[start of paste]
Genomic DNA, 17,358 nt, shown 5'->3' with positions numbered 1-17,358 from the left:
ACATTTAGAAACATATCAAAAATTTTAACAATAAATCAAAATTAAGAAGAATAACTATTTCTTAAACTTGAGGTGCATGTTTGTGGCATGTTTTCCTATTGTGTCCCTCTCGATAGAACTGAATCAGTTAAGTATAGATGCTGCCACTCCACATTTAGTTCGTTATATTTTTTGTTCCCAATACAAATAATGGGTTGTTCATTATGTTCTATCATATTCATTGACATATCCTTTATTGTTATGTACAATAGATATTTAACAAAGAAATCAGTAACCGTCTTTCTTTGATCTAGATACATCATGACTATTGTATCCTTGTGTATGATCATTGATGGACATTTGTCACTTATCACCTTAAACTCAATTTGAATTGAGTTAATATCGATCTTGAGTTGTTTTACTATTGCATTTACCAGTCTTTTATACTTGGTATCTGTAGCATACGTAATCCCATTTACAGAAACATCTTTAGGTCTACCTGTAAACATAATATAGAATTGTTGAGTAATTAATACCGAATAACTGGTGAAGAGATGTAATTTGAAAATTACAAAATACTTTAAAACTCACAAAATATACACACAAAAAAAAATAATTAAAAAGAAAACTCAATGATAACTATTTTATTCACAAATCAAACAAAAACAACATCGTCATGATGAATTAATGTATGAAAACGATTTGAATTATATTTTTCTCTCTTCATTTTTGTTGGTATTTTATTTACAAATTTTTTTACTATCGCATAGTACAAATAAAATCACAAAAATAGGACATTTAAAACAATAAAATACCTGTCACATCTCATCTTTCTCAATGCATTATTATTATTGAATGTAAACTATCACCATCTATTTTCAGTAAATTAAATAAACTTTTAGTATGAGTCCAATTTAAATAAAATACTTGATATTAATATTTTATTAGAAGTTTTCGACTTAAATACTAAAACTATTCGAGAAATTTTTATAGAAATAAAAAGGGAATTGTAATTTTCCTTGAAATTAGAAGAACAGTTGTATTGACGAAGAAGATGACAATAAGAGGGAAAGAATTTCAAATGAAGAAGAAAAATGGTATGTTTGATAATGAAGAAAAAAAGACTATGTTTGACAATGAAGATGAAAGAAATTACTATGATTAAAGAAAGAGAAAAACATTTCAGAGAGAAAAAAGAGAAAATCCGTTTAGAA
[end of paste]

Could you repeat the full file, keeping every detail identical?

Genomic DNA, 17,358 nt, shown 5'->3' with positions numbered 1-17,358 from the left:
ACATTTAGAAACATATCAAAAATTTTAACAATAAATCAAAATTAAGAAGAATAACTATTTCTTAAACTTGAGGTGCATGTTTGTGGCATGTTTTCCTATTGTGTCCCTCTCGATAGAACTGAATCAGTTAAGTATAGATGCTGCCACTCCACATTTAGTTCGTTATATTTTTTGTTCCCAATACAAATAATGGGTTGTTCATTATGTTCTATCATATTCATTGACATATCCTTTATTGTTATGTACAATAGATATTTAACAAAGAAATCAGTAACCGTCTTTCTTTGATCTAGATACATCATGACTATTGTATCCTTGTGTATGATCATTGATGGACATTTGTCACTTATCACCTTAAACTCAATTTGAATTGAGTTAATATCGATCTTGAGTTGTTTTACTATTGCATTTACCAGTCTTTTATACTTGGTATCTGTAGCATACGTAATCCCATTTACAGAAACATCTTTAGGTCTACCTGTAAACATAATATAGAATTGTTGAGTAATTAATACCGAATAACTGGTGAAGAGATGTAATTTGAAAATTACAAAATACTTTAAAACTCACAAAATATACACACAAAAAAAAATAATTAAAAAGAAAACTCAATGATAACTATTTTATTCACAAATCAAACAAAAACAACATCGTCATGATGAATTAATGTATGAAAACGATTTGAATTATATTTTTCTCTCTTCATTTTTGTTGGTATTTTATTTACAAATTTTTTTACTATCGCATAGTACAAATAAAATCACAAAAATAGGACATTTAAAACAATAAAATACCTGTCACATCTCATCTTTCTCAATGCATTATTATTATTGAATGTAAACTATCACCATCTATTTTCAGTAAATTAAATAAACTTTTAGTATGAGTCCAATTTAAATAAAATACTTGATATTAATATTTTATTAGAAGTTTTCGACTTAAATACTAAAACTATTCGAGAAATTTTTATAGAAATAAAAAGGGAATTGTAATTTTCCTTGAAATTAGAAGAACAGTTGTATTGACGAAGAAGATGACAATAAGAGGGAAAGAATTTCAAATGAAGAAGAAAAATGGTATGTTTGATAATGAAGAAAAAAAGACTATGTTTGACAATGAAGATGAAAGAAATTACTATGATTAAAGAAAGAGAAAAACATTTCAGAGAGAAAAAAGAGAAAATCCGTTTAGAA